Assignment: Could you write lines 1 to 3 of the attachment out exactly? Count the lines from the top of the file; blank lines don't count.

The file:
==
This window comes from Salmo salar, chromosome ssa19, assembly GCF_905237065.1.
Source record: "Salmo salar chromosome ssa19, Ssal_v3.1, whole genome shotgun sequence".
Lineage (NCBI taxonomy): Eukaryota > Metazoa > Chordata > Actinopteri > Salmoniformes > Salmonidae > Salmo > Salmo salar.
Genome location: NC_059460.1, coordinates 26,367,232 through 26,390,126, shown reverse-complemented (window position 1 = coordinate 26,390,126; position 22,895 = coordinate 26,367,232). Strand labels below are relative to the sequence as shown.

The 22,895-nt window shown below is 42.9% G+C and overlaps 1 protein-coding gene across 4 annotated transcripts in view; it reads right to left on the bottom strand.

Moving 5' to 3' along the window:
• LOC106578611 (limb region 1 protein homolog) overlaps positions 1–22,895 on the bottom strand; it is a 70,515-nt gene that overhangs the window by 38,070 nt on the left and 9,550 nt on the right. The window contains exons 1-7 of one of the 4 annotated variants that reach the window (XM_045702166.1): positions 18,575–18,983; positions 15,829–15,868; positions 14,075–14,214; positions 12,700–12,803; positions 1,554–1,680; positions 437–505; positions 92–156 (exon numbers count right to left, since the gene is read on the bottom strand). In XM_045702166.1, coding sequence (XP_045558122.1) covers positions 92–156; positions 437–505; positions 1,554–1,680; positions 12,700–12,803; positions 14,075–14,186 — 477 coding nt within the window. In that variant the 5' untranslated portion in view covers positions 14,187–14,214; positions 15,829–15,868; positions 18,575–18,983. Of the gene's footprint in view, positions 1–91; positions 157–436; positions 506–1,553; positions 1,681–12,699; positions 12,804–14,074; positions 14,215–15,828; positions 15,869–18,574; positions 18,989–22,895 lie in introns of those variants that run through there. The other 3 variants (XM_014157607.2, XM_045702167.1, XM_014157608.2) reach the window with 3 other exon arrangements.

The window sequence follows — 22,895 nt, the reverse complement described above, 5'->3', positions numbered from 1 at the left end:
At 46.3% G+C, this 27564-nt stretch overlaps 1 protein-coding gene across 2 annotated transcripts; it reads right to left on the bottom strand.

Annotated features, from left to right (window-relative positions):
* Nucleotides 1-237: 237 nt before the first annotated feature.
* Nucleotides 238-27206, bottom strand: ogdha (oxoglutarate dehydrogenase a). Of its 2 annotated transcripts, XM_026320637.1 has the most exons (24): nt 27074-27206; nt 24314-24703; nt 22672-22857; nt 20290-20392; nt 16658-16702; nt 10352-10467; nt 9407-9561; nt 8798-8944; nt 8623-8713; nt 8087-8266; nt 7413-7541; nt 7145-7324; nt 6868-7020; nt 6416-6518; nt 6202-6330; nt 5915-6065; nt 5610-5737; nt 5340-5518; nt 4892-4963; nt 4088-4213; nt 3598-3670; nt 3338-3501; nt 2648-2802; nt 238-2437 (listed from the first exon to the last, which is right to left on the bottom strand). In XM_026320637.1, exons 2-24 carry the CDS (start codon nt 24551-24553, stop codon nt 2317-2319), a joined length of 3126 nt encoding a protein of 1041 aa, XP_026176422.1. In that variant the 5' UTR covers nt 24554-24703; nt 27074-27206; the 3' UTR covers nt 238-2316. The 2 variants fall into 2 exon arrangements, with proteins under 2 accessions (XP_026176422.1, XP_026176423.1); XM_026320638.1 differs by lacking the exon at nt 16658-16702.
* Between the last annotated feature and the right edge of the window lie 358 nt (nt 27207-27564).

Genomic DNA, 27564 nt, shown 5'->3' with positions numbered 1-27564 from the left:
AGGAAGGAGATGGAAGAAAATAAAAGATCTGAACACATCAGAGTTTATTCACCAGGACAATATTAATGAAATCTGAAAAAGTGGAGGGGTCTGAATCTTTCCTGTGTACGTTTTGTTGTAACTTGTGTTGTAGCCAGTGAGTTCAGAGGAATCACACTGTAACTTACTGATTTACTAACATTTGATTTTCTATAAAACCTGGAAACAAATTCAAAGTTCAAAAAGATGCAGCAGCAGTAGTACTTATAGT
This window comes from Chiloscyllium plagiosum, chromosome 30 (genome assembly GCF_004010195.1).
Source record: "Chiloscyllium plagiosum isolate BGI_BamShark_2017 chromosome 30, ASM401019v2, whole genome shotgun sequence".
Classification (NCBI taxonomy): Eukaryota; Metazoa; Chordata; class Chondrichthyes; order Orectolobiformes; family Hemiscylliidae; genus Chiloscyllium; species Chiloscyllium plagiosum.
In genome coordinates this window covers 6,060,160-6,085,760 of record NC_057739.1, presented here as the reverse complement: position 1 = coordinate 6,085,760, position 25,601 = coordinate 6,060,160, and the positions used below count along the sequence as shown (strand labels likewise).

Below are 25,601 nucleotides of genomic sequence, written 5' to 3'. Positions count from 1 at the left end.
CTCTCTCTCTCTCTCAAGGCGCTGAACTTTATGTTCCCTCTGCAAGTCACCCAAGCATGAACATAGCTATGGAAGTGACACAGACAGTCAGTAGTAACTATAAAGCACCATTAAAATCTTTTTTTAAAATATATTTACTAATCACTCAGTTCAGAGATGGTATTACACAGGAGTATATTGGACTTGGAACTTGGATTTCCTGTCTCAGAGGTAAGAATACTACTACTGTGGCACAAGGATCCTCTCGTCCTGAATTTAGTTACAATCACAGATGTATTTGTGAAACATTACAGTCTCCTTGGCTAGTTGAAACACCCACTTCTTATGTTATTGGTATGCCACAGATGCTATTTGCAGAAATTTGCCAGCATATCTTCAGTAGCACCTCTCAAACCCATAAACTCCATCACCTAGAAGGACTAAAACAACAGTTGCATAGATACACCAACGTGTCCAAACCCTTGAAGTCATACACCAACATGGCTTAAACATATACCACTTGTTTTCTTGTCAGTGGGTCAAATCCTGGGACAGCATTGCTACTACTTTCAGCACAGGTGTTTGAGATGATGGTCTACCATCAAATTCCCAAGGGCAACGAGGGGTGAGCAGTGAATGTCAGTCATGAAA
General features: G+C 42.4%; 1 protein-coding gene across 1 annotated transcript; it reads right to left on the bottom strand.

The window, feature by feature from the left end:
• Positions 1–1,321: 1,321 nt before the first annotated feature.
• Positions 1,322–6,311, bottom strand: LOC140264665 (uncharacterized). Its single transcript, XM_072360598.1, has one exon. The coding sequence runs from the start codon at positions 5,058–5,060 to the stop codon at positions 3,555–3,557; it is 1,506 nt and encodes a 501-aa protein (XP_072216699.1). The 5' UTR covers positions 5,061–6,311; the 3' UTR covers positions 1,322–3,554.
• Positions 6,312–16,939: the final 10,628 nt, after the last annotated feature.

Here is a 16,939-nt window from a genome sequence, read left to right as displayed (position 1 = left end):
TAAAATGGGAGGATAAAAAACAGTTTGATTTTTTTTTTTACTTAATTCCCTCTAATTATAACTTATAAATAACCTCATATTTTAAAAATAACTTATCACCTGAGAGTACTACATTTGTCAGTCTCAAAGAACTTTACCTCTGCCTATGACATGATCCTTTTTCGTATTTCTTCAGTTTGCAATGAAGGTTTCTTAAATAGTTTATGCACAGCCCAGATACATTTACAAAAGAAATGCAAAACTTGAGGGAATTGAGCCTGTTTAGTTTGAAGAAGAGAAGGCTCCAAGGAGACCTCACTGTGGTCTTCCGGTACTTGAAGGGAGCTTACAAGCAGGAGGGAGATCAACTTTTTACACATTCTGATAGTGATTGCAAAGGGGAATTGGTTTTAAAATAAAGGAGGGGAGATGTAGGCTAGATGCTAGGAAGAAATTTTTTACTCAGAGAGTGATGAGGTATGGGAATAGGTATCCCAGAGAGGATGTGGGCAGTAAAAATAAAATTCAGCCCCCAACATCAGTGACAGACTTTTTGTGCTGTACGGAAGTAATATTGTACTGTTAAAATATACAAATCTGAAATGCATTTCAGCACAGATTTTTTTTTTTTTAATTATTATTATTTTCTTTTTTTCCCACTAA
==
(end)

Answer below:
This window comes from Salmo salar, chromosome ssa19, assembly GCF_905237065.1.
Source record: "Salmo salar chromosome ssa19, Ssal_v3.1, whole genome shotgun sequence".
Lineage (NCBI taxonomy): Eukaryota > Metazoa > Chordata > Actinopteri > Salmoniformes > Salmonidae > Salmo > Salmo salar.